The impact of Schrems II on Canada: No more onward transfer on the basis of the EU-US Privacy Shield

On July 16, 2020, the Court of Justice of the European Union (CJEU) delivered its decision in the case known as “Schrems II”. The decision recognizes the validity of Standard Contractual Clauses (SCCs) to transfer personal data outside of the European Union (EU), but invalidates the transfer of personal data from the EU to the US under the EU-US Privacy Shield.

These are the implications for Canadian companies under the Personal Information Protection and Electronic Documents Act (PIPEDA):

  • All transfers of personal data from the EU and the European Economic Area (EEA) to the US under the EU-US Privacy Shield or SCCs must be reassessed.
  • All such transfers on the basis of the EU-US Privacy Shield must be replaced by another legal basis for transfer, such as the SCCs, between organizations, Binding Corporate Rules, among the affiliates of one organization, or individual consent.
  • Storage in Canada, under the adequacy status, or in the EU, therefore avoiding transfer, should be considered.
  • The legal regime in the countries of destination, even under SCCs, must be taken into account to ensure that local laws, for example surveillance laws, do not prevent compliance with the SCCs.

1. The legal situation of companies under PIPEDA

Since 2001, companies coming under the PIPEDA enjoy the benefits of adequacy with the EU. In short, adequacy status is granted by a decision of the European Commission allowing the transfer of personal data about individuals in the EU and the EEA to a company governed by PIPEDA, without any further authorization, as an exception to the general prohibition to transfer personal data out of the region. Adequacy status is granted where a country’s legislative framework is considered to offer adequate protection of individual rights to personal data. Twelve countries (full list here) can receive personal data from the EEA without SCCs between organizations or express consent from the individual. Under adequacy, the cross-border transfer of personal data is generally authorized.

While companies under PIPEDA can receive personal data from the EU without further authorization, they widely use SCCs or the EU-US Privacy Shield for onward transfer to the US, or as business partners will require for greater legal certainty.

2. The impact of Schrems II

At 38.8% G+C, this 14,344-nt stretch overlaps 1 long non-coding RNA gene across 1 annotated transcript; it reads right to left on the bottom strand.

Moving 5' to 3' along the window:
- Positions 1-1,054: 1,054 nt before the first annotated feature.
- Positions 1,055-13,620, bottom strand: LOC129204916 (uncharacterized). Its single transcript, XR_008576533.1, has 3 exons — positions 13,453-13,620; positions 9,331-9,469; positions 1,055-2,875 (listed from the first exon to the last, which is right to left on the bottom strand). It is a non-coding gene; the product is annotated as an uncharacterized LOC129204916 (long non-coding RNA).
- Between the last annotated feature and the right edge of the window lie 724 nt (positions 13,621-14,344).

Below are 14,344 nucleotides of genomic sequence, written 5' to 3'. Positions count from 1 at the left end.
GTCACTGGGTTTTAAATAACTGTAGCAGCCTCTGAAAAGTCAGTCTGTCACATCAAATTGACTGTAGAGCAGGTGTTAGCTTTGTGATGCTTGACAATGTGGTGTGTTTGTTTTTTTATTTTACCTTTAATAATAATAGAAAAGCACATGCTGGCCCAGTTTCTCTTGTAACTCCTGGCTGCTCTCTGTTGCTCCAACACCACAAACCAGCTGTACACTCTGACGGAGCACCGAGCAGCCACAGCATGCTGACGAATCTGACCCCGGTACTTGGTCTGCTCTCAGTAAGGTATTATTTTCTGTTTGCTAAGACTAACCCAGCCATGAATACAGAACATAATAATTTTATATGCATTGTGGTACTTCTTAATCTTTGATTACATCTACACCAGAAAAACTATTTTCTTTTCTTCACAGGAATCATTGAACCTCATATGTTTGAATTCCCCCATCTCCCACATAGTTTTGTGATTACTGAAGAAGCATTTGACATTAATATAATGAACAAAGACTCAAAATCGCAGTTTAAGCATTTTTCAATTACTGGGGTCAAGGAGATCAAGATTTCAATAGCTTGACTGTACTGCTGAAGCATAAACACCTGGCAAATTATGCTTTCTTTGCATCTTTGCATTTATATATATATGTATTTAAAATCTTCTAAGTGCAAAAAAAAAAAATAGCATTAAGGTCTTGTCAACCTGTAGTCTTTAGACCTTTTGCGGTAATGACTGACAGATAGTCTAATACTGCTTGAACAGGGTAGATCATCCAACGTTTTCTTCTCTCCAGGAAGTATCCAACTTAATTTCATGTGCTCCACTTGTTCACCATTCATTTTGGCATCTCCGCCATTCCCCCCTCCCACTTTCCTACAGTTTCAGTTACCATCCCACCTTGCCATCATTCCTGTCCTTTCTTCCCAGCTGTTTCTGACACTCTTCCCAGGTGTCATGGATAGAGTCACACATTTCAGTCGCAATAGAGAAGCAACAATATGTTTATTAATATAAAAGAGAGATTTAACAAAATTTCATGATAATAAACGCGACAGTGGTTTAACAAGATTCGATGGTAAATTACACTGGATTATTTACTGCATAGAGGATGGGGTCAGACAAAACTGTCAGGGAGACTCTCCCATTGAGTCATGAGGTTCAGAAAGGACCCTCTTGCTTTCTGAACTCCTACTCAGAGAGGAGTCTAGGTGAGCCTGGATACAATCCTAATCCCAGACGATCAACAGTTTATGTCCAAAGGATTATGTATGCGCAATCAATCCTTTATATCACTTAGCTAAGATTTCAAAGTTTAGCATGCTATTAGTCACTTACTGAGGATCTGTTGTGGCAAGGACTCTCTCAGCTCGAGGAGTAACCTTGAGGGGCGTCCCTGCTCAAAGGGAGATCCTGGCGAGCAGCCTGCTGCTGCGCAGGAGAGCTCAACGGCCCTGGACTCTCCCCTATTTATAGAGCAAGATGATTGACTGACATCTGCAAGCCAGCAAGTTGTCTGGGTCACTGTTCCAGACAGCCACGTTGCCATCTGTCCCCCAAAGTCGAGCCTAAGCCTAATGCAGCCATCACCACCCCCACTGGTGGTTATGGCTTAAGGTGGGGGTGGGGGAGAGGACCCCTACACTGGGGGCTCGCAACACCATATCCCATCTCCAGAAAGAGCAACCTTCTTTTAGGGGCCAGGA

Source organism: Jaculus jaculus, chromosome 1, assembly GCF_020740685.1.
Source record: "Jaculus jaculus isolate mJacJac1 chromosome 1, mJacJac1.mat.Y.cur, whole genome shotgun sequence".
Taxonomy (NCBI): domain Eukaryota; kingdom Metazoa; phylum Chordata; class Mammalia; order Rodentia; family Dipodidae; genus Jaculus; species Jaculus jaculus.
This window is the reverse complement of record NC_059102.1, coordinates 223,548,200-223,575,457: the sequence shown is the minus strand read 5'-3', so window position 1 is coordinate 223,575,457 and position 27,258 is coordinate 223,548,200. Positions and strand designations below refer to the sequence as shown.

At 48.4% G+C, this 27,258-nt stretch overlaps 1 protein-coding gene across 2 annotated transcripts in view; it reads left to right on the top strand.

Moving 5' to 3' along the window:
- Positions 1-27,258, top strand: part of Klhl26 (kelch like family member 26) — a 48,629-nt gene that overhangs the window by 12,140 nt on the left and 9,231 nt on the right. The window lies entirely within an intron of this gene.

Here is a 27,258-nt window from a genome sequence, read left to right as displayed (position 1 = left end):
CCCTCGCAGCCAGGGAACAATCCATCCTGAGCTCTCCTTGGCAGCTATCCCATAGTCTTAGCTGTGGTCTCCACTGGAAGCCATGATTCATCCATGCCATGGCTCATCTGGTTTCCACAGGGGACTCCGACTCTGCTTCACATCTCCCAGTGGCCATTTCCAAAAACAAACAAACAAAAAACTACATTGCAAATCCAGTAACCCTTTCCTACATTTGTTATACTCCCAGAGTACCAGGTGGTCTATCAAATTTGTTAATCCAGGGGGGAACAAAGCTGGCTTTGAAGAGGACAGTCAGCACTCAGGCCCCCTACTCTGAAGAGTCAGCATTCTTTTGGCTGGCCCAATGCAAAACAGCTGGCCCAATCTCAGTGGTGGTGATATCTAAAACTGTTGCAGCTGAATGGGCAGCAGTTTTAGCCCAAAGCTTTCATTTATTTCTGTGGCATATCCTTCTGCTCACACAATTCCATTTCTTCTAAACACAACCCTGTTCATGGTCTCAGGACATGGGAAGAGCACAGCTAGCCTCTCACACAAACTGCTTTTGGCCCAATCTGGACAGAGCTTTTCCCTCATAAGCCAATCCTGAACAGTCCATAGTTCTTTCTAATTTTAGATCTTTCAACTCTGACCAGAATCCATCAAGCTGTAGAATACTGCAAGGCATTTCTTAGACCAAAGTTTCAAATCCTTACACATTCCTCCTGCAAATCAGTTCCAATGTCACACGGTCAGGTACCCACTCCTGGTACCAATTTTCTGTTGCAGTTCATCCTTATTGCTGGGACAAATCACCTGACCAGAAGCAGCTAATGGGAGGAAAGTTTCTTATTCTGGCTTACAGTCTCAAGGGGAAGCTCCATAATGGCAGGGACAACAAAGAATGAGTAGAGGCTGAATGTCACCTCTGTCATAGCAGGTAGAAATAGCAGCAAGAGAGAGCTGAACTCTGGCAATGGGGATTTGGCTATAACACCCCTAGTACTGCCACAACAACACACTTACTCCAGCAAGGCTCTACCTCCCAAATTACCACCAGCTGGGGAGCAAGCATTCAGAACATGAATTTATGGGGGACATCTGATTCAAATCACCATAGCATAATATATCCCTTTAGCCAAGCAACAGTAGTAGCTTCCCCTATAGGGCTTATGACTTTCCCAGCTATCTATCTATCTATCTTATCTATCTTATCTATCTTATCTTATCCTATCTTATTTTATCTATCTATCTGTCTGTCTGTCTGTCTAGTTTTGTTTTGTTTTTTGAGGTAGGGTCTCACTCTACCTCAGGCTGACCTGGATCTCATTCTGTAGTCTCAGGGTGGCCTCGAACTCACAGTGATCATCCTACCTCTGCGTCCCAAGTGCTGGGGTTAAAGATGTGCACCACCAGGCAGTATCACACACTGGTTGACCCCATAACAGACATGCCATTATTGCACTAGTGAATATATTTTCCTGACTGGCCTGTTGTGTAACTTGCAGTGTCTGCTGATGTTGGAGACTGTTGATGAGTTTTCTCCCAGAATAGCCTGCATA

The complainant in Schrems II is Maximillian Schrems, known for having caused the invalidation of Safe Harbour for the transfer of personal data between the EU and the US, being at the origin of a decision by the CJEU on October 6, 2015 to that effect. The issue in Schrems II is whether Decision 2010/87 establishing the SCCs is valid, and whether Decision 2016/1250 is valid, recognizing adequacy of the protection provided by the EU-US Privacy Shield.

The CJEU determined that: 

  • The transfer of personal data outside the EU must maintain a level of protection “essentially equivalent” to that required by the GDPR; that assessment must take into account “any access by the public authorities of that third country to the data transferred and the relevant aspects of the legal system of that third country.”
  • Decision 2010/87 establishing SCCs is valid but SCCs cannot be relied upon where the laws of the country of destination do not allow compliance with the SCCs because they allow access to personal data by state authorities beyond what is necessary  in a democracy; supervisory authorities in the EU are required to suspend or prohibit such transfers.
  • Moreover, the Court imposes an obligation on organizations, whether they transfer or receive the data, to verify, prior to any transfer, whether that level of protection is respected in the country of destination.
  • In view of limitations on the protection of personal data under US privacy laws, EU Commission Decision 2016/1250 affording adequacy to the EU-US Privacy Shield is invalid.  

3. New obligations of organisations around the cross-border transfer of personal data

Concretely, the following obligations emerge:

  • All transfers under the EU-US Privacy Shield must now be supported by a new legal basis.
  • Data exporters have the obligation to refuse or suspend the transfer where the importer is unable to honour the SCCs due to local laws that would allow access to personal data beyond what is necessary and proportionate in a democratic society.
  • The importer must certify that it has no reason to believe that the legislation applicable to it prevents it from fulfilling the SCCs.
  • The importer must inform the exporter if the laws applicable to it prevent it from implementing the SCCs.
  • The parties to the contract should consider:
    • Whether the law of the country of destination imposes on the importer obligations that breach the SCCs.
    • The circumstances of the transfer, including the sensitivity of the data transferred, the applied security mechanisms, the allowed processing by the law enforcement agencies in the country of destination and individual  recourses in that regard.

Failure to ensure this protection can give rise to enforceable rights and remedies against the exporter and, in the alternative, against the importer.

It would therefore be wise for Canadian companies to develop guidelines in determining the countries of destination where to, and not to, transfer personal data received from an EU partner.

For assistance, contact the Dentons Canada Privacy and Cybersecurity team.

For the latest information and developments in Privacy and Cybersecurity law, see our Privacy and Cybersecurity Law blog.

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